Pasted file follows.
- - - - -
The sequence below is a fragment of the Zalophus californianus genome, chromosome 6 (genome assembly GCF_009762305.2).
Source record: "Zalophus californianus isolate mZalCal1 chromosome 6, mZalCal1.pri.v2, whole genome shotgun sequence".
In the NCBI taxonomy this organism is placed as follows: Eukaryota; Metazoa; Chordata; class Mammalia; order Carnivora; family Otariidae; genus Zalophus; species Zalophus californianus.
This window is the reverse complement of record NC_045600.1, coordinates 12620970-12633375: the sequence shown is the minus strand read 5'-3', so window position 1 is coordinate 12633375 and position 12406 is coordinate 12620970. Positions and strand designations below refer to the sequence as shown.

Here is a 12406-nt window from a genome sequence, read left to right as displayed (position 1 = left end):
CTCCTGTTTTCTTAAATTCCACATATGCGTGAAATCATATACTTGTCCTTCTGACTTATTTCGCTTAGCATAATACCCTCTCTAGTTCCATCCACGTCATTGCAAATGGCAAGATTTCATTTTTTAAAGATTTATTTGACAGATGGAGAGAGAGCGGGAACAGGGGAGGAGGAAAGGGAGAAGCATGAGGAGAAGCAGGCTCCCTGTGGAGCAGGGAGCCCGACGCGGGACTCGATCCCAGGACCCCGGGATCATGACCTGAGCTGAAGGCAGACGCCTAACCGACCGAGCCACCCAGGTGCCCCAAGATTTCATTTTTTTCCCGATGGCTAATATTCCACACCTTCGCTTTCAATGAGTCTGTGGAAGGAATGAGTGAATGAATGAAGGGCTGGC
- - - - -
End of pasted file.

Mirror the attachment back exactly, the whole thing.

The sequence below is a fragment of the Zalophus californianus genome, chromosome 6 (genome assembly GCF_009762305.2).
Source record: "Zalophus californianus isolate mZalCal1 chromosome 6, mZalCal1.pri.v2, whole genome shotgun sequence".
In the NCBI taxonomy this organism is placed as follows: Eukaryota; Metazoa; Chordata; class Mammalia; order Carnivora; family Otariidae; genus Zalophus; species Zalophus californianus.
This window is the reverse complement of record NC_045600.1, coordinates 12620970-12633375: the sequence shown is the minus strand read 5'-3', so window position 1 is coordinate 12633375 and position 12406 is coordinate 12620970. Positions and strand designations below refer to the sequence as shown.

Here is a 12406-nt window from a genome sequence, read left to right as displayed (position 1 = left end):
CTCCTGTTTTCTTAAATTCCACATATGCGTGAAATCATATACTTGTCCTTCTGACTTATTTCGCTTAGCATAATACCCTCTCTAGTTCCATCCACGTCATTGCAAATGGCAAGATTTCATTTTTTAAAGATTTATTTGACAGATGGAGAGAGAGCGGGAACAGGGGAGGAGGAAAGGGAGAAGCATGAGGAGAAGCAGGCTCCCTGTGGAGCAGGGAGCCCGACGCGGGACTCGATCCCAGGACCCCGGGATCATGACCTGAGCTGAAGGCAGACGCCTAACCGACCGAGCCACCCAGGTGCCCCAAGATTTCATTTTTTTCCCGATGGCTAATATTCCACACCTTCGCTTTCAATGAGTCTGTGGAAGGAATGAGTGAATGAATGAAGGGCTGGC